WWE served up a useless PPV event on Sunday night at Battleground, which isn’t to say that some of the action wasn’t of high quality or that there wasn’t at least one major surprise, but the end of the show left many viewers wondering exactly why Battleground was needed at all. Coming just three weeks after a solid Money In the Bank show that already started the build toward SummerSlam (four weeks away), Battleground is caught in the middle and really did little to advance the momentum forward.
There were two key highlights worth mentioning. One came right off the bat, with the best-of-three falls match for the WWE World Tag Team Title between holders The Usos and challengers Luke Harper and Eric Rowan. This was a classic match and one of the best tag team (or any) matches so far of 2014. There were plenty of near falls and a solid story told in the ring, including simple gestures and looks from the wrestlers as the action went on. The lack of a title change was a bit disappointing, as the two members of the Wyatt Family have done enough now to deserve holding the titles. But still they wait. Hopefully another match (and a title change) at SummerSlam is upcoming.
The other highlight was the one true surprise of the night — Chris Jericho pinning Bray Wyatt. Jericho has been the setup man in most of recent returns to WWE, assisting talent such as CM Punk, Dolph Ziggler and even an (ill-fated) attempt to get Fandango over. So most thought more of the same was coming Sunday, but in an entertaining match, Jericho got the better of Wyatt, who had no chance of help from Harper and Rowan as they were ejected from ringside by the referee about halfway through. This could set up another SummerSlam rematch, as well, where it would be fully expected that Wyatt would win on that bigger stage. But it was good to see WWE book Jericho into a PPV win.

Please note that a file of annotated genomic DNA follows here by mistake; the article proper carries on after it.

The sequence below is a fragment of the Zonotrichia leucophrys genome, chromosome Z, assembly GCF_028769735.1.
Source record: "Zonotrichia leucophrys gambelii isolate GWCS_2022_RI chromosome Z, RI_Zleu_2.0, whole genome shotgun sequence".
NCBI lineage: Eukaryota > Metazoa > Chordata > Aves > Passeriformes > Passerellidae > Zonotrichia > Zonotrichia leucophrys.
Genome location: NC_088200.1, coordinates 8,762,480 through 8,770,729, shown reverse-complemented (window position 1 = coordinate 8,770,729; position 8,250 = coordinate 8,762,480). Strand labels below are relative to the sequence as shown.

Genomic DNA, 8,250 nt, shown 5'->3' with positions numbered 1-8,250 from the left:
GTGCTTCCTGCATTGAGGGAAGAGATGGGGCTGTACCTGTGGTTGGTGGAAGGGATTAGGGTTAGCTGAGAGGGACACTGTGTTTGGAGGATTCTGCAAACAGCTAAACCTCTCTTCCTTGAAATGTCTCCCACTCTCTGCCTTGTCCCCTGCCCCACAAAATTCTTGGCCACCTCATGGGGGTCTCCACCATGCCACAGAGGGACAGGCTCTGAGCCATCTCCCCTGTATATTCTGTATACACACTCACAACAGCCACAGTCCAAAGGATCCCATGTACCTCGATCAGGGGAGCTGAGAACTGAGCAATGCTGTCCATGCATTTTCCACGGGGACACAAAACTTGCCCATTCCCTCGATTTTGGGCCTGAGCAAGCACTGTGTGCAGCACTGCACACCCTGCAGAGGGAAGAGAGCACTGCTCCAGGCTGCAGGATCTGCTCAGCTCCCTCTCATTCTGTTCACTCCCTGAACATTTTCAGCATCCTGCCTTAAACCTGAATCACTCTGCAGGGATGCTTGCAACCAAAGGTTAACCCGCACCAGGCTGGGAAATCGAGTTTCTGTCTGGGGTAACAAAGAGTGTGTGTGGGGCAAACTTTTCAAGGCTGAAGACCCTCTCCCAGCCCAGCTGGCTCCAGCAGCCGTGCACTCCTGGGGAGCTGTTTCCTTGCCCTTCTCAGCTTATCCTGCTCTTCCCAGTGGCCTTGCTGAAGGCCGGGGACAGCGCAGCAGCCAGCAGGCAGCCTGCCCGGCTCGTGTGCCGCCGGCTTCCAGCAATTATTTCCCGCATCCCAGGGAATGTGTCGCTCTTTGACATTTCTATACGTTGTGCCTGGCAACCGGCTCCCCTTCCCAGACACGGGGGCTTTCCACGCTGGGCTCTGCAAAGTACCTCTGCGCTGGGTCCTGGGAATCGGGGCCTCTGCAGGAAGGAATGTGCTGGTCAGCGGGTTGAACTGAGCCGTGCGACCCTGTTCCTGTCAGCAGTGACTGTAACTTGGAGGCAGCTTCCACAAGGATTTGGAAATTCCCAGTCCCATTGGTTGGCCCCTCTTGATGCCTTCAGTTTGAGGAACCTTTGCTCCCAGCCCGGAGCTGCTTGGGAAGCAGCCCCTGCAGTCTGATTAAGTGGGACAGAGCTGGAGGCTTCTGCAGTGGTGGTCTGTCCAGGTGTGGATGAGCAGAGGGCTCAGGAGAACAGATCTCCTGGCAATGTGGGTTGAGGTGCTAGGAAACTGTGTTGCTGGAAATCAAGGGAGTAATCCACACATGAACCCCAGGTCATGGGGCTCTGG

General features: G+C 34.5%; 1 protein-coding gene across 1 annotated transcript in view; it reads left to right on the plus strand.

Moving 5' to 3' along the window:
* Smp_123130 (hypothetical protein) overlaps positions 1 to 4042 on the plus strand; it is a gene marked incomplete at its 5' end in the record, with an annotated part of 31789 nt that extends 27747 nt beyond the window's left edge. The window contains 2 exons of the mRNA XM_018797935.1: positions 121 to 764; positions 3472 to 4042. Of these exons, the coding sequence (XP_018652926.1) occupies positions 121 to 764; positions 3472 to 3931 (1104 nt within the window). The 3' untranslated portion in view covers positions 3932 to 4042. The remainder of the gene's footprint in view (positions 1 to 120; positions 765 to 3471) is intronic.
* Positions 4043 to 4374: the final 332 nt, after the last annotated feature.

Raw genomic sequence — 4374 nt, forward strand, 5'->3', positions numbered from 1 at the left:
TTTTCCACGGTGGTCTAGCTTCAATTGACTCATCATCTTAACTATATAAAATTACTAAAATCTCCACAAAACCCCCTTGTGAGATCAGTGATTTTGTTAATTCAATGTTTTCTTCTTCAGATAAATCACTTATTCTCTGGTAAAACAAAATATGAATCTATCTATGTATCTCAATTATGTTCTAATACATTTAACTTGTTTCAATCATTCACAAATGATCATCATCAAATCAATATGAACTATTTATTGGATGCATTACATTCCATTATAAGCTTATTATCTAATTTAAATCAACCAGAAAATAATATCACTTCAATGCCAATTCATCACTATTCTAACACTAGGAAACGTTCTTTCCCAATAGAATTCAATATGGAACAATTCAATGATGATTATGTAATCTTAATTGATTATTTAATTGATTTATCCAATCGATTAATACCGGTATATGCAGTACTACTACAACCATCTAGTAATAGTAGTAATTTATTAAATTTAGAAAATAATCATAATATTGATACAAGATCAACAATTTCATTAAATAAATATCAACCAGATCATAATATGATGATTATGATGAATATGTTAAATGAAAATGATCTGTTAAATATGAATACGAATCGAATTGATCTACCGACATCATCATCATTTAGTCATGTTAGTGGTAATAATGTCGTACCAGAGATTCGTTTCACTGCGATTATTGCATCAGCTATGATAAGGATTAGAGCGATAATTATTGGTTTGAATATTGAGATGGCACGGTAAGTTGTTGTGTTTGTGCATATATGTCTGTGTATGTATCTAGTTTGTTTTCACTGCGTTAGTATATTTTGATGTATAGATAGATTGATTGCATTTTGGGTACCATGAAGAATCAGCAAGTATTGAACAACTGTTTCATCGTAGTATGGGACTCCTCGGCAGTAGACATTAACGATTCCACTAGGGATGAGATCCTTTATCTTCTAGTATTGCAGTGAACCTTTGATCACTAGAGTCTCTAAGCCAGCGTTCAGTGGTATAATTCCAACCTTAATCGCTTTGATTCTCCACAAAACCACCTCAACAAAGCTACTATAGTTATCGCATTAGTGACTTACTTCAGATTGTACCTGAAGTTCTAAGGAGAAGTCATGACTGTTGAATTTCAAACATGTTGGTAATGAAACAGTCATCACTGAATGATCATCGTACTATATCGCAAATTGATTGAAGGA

The rest of the show could have been a special episode of Monday Night Raw. Even the four-way match for the WWE World Heavyweight Title was a bit of a letdown, as John Cena, Roman Reigns, Randy Orton and Kane all got their spots in, Cena kicked out of everything and he eventually pinned Kane for the win to retain the title. It could have been a Raw main event and no one would have known the difference. It didn’t stand out, and the same could be said for the rest of the matches on the card.
Even the battle royal for the Intercontinental Championship was a letdown, as The Miz won the title after hiding for most of the bout, then eliminating Ziggler at the end. Afterward, Ziggler sat at ringside in front of a barrier with a sullen look, much like the one many had when this show was over. And you can’t really blame Ziggler, who works as hard as anyone in the ring only to see no-talents like The Miz, who draw no crowd reaction whatsoever, be rewarded with a belt.
Another disappointment was the decision to scrap the Dean Ambrose–Seth Rollins match, instead showcasing a series of brawls between the pair, one of which was backstage and another was in the parking lot. This was a match many felt was the highlight of the card, and the bait-and-switch pulled off by WWE here was a disgrace. Though, with many viewers now getting PPVs for just the $9.95 monthly cost of a WWE Network subscription, you have to wonder if Vince McMahon feels PPVs require the same level of entertainment as before. Those who paid $55 to watch on cable or satellite had to be more than a little ticked at the match not happening.
WWE has a lot of work to do in the four weeks before SummerSlam. Battleground didn’t live up to PPV standards and really shouldn’t exist. A longer build toward SummerSlam would be more effective in the future, especially if WWE can’t put together a solid Battleground show anyway.